Types of elder abuse
Abuse of elders takes many different forms, some involving intimidation or threats against the elderly, some involving neglect, and others involving financial trickery. The most common are:
Physical elder abuse – The non-accidental use of force against an elderly person that results in physical pain, injury, or impairment. Such abuse includes not only physical assaults such as hitting or shoving but the inappropriate use of drugs, restraints, or confinement.
Emotional elder abuse – The treatment of an older adult in ways that cause emotional or psychological pain or distress, including:
Sexual elder abuse – Contact with an elderly person without their consent. Such contact can involve physical sex acts, but activities such as showing an elderly person pornographic material, forcing the person to watch sex acts, or forcing the elder to undress are also considered sexual elder abuse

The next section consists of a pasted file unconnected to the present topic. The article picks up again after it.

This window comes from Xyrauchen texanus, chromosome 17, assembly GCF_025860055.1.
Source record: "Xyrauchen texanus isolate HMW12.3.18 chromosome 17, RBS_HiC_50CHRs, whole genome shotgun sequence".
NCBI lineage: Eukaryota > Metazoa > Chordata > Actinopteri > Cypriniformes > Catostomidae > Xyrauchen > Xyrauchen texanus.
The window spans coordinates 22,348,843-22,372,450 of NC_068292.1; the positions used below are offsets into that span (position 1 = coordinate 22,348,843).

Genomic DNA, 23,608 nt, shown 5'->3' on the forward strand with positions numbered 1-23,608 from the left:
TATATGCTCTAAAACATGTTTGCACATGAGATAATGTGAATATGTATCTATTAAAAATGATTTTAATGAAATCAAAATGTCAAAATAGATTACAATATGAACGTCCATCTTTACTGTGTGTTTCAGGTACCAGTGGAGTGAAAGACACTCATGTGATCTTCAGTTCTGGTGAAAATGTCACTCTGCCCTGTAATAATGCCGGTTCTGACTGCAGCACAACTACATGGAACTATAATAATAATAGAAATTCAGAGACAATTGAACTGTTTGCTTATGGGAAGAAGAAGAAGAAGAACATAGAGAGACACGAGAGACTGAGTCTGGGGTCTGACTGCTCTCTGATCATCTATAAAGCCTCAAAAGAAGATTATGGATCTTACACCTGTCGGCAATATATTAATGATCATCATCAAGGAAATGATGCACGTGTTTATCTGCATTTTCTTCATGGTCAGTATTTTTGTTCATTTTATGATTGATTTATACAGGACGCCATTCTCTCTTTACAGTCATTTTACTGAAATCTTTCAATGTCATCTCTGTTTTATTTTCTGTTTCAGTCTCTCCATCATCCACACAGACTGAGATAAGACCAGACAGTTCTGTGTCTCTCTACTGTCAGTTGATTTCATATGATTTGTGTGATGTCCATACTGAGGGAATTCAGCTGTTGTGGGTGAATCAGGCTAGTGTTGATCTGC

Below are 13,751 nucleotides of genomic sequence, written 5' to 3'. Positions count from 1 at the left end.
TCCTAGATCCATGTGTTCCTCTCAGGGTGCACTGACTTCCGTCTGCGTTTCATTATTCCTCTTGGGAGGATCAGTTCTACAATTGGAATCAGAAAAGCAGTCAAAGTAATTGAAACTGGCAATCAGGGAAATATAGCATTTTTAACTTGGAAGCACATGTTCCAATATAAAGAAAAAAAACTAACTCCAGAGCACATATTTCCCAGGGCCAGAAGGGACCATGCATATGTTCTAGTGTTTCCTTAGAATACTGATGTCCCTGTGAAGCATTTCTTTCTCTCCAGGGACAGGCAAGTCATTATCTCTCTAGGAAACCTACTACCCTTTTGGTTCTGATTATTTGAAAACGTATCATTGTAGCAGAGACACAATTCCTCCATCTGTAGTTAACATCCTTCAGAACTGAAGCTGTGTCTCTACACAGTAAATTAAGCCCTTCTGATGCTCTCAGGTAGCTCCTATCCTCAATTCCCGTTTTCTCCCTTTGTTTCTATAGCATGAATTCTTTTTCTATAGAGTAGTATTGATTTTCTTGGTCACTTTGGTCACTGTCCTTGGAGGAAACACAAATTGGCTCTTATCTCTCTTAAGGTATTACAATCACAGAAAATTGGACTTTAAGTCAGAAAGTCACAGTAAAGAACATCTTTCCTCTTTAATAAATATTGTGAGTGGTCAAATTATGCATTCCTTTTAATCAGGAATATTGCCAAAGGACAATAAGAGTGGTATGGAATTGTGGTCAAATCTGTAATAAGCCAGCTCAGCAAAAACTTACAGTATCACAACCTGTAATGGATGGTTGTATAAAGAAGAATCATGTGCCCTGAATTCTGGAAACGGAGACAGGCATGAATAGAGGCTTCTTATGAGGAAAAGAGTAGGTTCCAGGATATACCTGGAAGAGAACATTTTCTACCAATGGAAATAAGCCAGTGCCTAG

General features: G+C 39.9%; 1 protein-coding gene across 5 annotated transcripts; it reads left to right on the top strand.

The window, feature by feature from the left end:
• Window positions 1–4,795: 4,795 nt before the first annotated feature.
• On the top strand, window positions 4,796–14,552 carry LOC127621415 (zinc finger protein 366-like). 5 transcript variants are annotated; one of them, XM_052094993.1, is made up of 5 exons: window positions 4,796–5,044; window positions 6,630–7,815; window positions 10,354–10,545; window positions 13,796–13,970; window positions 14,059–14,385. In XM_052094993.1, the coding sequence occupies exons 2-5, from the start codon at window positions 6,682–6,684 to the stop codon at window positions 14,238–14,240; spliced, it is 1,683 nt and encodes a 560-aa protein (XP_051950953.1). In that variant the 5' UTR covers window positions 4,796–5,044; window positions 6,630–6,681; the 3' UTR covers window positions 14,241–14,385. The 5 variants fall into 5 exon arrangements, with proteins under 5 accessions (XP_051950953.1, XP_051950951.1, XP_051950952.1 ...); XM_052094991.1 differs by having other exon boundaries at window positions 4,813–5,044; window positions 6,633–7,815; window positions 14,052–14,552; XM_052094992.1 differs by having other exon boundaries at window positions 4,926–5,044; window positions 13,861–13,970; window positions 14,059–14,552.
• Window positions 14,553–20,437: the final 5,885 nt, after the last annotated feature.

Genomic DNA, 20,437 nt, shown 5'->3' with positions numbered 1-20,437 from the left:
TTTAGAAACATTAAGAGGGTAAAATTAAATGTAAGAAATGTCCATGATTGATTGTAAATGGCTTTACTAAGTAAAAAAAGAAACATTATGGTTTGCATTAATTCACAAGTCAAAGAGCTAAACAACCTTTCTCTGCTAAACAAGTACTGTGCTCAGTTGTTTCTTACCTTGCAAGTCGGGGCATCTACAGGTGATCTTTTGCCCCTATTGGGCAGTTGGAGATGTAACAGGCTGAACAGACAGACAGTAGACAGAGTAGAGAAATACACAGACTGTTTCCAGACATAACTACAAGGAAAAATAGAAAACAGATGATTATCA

Elder neglect – Failure to fulfill a caretaking obligation. This constitutes more than half of all reported cases of elder abuse. It can be intentional or unintentional, based on factors such as ignorance or denial that an elderly charge needs as much care as they do.
Financial exploitation – The unauthorized use of an elderly person's funds or property, either by a caregiver or an outside scam artist. An unscrupulous caregiver might:
Typical scams that target elders include:
Healthcare fraud and abuse – Carried out by unethical doctors, nurses, hospital personnel, and other professional care providers. This can include: